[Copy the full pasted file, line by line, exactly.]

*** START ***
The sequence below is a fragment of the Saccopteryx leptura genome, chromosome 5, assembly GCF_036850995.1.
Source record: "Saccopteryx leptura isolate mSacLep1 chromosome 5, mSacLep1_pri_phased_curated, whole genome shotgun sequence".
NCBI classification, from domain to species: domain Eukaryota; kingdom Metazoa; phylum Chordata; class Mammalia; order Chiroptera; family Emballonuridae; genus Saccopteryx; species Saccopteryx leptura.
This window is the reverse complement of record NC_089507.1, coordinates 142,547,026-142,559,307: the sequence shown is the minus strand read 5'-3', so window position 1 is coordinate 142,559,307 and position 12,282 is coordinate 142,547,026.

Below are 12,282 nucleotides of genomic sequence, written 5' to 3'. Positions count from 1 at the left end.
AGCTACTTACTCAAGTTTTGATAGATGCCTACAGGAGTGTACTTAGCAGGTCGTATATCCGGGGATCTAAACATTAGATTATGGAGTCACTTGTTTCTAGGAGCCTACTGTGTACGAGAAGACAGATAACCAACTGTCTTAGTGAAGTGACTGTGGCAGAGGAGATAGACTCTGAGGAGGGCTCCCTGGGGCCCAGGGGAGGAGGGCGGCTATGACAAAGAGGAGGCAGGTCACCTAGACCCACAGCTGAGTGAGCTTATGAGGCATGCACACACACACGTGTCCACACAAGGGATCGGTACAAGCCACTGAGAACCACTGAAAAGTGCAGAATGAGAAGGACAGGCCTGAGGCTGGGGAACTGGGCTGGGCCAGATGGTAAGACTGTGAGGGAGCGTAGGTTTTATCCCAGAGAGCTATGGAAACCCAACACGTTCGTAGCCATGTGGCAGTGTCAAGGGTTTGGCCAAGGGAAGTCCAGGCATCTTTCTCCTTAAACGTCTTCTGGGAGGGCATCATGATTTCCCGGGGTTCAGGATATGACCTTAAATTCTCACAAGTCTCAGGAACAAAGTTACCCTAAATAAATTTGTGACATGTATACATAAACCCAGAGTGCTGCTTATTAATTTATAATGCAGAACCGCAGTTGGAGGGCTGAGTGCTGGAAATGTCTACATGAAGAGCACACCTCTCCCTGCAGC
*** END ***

The sequence below is a fragment of the Saccopteryx leptura genome, chromosome 5, assembly GCF_036850995.1.
Source record: "Saccopteryx leptura isolate mSacLep1 chromosome 5, mSacLep1_pri_phased_curated, whole genome shotgun sequence".
NCBI classification, from domain to species: domain Eukaryota; kingdom Metazoa; phylum Chordata; class Mammalia; order Chiroptera; family Emballonuridae; genus Saccopteryx; species Saccopteryx leptura.
This window is the reverse complement of record NC_089507.1, coordinates 142,547,026-142,559,307: the sequence shown is the minus strand read 5'-3', so window position 1 is coordinate 142,559,307 and position 12,282 is coordinate 142,547,026.

Below are 12,282 nucleotides of genomic sequence, written 5' to 3'. Positions count from 1 at the left end.
AGCTACTTACTCAAGTTTTGATAGATGCCTACAGGAGTGTACTTAGCAGGTCGTATATCCGGGGATCTAAACATTAGATTATGGAGTCACTTGTTTCTAGGAGCCTACTGTGTACGAGAAGACAGATAACCAACTGTCTTAGTGAAGTGACTGTGGCAGAGGAGATAGACTCTGAGGAGGGCTCCCTGGGGCCCAGGGGAGGAGGGCGGCTATGACAAAGAGGAGGCAGGTCACCTAGACCCACAGCTGAGTGAGCTTATGAGGCATGCACACACACACGTGTCCACACAAGGGATCGGTACAAGCCACTGAGAACCACTGAAAAGTGCAGAATGAGAAGGACAGGCCTGAGGCTGGGGAACTGGGCTGGGCCAGATGGTAAGACTGTGAGGGAGCGTAGGTTTTATCCCAGAGAGCTATGGAAACCCAACACGTTCGTAGCCATGTGGCAGTGTCAAGGGTTTGGCCAAGGGAAGTCCAGGCATCTTTCTCCTTAAACGTCTTCTGGGAGGGCATCATGATTTCCCGGGGTTCAGGATATGACCTTAAATTCTCACAAGTCTCAGGAACAAAGTTACCCTAAATAAATTTGTGACATGTATACATAAACCCAGAGTGCTGCTTATTAATTTATAATGCAGAACCGCAGTTGGAGGGCTGAGTGCTGGAAATGTCTACATGAAGAGCACACCTCTCCCTGCAGC